East Asian actors call for public forum to discuss casting concerns

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A group of British East Asian actors, led by the vice-chair of Equity’s ethnic minority committee Daniel York, has called for the Royal Shakespeare Company to host a public forum in response to the controversy around casting decisions for its forthcoming production of The Orphan of Zhao.

Followers of the RSC’s Facebook site, including a number of performers, have criticised the company for only casting three actors of East Asian heritage in the play, which has been billed as the “Chinese Hamlet”. A group of East Asian performers has now issued a statement calling for a wider discussion on the issues raised by their protests.

The RSC has defended its casting decisions, stressing that the production and its company was cross-cast with two other plays, although it acknowledged that “the lack of visibility for Chinese and East Asian actors in theatre and on screen is a live and very serious issue.”

The group is seeking an apology from the RSC, a “public discussion forum to be held in London with [RSC artistic director] Greg Doran and the two directors of the other plays in the trilogy, with speakers of our choosing to represent our case”, and ethnic monitoring of auditionees for both race-specific and non-race-specific roles and for that data to be freely available.

York said: “This exclusion has been going on for far too long within the British stage and film industries. Colour-blind casting is a wonderful concept, unfortunately, it’s all one-way traffic. Something has to change. We are asking for fairness and a level playing field.”

York, together with other representatives from Equity, met with the RSC earlier this week to discuss the group’s concerns.

Equity spokesman Martin Brown said the union would also be meeting with Arts Council England this week to discuss the issue. He added: “It is clear to everyone that there is massive under-representation of East Asian citizens in UK drama and as a result significant under-employment for Equity’s East Asian members. This is an issue which goes across the industry and is not confined to the RSC. Equity staff and members are now raising this matter with both employers and funding bodies and is calling for urgent action.”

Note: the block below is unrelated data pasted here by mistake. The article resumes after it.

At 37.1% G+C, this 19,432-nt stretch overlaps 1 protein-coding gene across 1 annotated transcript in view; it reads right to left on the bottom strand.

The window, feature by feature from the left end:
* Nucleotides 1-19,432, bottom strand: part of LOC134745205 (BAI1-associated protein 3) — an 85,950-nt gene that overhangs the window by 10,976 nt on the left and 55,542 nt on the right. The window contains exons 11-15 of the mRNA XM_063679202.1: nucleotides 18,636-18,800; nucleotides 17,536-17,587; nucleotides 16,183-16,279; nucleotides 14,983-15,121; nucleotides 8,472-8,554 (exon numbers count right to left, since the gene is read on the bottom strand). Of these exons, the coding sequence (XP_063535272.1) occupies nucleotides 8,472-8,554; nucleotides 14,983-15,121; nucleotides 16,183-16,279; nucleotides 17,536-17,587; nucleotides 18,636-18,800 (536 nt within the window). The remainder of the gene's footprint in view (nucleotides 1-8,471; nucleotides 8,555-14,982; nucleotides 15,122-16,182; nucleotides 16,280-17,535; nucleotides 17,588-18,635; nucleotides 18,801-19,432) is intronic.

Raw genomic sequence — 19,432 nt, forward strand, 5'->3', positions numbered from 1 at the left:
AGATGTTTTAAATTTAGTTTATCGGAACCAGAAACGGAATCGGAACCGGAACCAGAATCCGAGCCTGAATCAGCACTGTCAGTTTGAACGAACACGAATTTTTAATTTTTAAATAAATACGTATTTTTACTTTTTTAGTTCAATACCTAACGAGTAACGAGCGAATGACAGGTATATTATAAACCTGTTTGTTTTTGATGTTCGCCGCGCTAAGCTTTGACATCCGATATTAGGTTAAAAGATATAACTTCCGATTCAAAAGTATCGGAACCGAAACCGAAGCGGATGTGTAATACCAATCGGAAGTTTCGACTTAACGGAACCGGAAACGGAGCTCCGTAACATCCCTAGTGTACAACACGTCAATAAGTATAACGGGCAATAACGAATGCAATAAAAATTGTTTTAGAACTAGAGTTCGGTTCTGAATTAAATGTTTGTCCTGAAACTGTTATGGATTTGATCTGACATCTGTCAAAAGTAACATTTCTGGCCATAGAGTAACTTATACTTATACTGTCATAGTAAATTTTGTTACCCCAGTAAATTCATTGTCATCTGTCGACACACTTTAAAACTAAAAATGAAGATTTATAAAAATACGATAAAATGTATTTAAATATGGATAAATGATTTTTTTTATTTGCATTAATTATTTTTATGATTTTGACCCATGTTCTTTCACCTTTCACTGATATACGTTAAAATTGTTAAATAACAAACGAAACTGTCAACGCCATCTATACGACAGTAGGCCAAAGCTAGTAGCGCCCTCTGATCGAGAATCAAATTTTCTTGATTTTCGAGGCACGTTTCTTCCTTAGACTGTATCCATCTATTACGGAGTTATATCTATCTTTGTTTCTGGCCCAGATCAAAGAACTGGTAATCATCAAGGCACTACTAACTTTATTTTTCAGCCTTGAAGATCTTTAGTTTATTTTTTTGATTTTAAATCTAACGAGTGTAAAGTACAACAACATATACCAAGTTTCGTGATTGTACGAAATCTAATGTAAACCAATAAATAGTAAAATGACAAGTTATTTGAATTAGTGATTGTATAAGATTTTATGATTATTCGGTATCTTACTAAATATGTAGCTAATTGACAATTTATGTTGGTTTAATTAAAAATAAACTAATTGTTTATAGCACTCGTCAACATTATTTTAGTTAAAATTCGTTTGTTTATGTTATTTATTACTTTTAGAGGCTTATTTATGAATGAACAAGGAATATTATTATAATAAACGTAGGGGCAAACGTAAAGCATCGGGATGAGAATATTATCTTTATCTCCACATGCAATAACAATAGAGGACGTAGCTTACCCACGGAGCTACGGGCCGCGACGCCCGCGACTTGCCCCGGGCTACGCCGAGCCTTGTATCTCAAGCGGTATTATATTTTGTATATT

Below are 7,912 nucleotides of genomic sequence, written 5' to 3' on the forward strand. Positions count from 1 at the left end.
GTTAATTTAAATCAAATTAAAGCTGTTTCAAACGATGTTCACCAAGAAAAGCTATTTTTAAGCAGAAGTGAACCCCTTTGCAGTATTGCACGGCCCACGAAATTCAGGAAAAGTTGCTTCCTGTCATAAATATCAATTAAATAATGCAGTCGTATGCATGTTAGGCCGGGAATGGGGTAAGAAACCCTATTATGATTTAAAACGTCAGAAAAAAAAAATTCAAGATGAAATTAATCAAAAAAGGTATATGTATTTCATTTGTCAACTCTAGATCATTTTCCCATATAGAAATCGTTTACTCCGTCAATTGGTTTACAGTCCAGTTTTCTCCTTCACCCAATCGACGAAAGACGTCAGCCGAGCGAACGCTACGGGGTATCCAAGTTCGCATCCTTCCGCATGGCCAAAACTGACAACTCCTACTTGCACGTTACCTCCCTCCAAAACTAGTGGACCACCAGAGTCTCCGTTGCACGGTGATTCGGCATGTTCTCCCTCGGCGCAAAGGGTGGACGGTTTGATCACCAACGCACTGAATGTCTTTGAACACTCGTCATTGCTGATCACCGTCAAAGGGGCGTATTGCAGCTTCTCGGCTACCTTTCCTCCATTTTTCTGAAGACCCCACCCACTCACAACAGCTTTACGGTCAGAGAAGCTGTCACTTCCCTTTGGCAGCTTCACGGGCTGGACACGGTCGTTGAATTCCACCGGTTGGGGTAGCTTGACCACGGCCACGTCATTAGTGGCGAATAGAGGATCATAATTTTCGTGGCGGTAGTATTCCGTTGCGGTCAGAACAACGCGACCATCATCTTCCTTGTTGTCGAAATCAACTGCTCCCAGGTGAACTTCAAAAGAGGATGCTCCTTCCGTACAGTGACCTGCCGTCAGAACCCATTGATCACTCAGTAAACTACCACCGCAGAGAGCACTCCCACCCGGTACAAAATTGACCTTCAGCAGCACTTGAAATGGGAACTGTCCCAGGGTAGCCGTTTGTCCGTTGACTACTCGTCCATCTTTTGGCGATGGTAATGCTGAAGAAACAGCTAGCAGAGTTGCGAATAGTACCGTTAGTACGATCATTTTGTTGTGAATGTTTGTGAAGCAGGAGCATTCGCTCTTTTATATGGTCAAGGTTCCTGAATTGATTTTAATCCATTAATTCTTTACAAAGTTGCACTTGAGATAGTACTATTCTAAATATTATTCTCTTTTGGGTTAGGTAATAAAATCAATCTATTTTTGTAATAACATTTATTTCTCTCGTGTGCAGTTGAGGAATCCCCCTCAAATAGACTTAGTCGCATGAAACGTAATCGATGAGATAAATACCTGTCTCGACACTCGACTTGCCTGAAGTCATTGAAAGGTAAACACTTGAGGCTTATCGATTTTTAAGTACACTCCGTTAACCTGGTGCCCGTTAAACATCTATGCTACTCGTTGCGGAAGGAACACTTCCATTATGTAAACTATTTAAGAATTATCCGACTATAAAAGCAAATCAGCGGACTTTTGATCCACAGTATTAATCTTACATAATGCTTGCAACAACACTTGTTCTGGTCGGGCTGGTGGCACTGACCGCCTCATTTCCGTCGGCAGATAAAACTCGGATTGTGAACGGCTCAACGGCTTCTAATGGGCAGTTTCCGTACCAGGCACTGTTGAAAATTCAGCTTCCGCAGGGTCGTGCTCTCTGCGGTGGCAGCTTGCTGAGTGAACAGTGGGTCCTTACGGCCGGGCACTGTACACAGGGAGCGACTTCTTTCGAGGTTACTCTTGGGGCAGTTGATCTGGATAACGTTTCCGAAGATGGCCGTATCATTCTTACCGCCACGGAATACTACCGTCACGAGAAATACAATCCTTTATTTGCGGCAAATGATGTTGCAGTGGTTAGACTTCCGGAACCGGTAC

The RSC confirmed that its casting director Hannah Miller and producer Kevin Fitzmaurice had met with Equity to discuss the issue. Meanwhile, in a statement, Doran and RSC executive director Catherine Mallyon said: “We understand that the casting of our World Elsewhere season of three plays has led to much concern and are sorry that this is the case. We do recognise that the lack of visibility for Chinese and East Asian actors in theatre and on screen is a live and very serious issue. We are beginning the process of talking to industry colleagues, representing employers and actors, to set up a forum for wider debate which we hope will make a meaningful difference.”


  1. Please note that this is not only a UK issue – that US APIs have had a big dust up about this in the past few months with a similar situation at La Jolla Playhouse. In that case, the uproar was large and ultimately resulted in La Jolla Playhouse and it’s Creatives having a ‘talk back’ with the API community and earlier this month, East West Players, the largest API theater on the West Coast, holding a forum with the Artistic Directors of the larger West Coast theaters.

    Tamlyn Tomita (Joy Luck Club, Tekken) and Sandra Oh (Grey’s Anatomy) appeared and spoke at the Forum, and the RSC Casting situation WAS mentioned.

    It should be noted that the world is watching this situation and will be interested to see if the RSC will give their East Asian Actors an opportunity to be heard.

    The blog posting that got everyone so upset initially in the US was read by over 25,000 people across the globe. The post was called “Moises Kaufman can Kiss My Ass and Here’s why”

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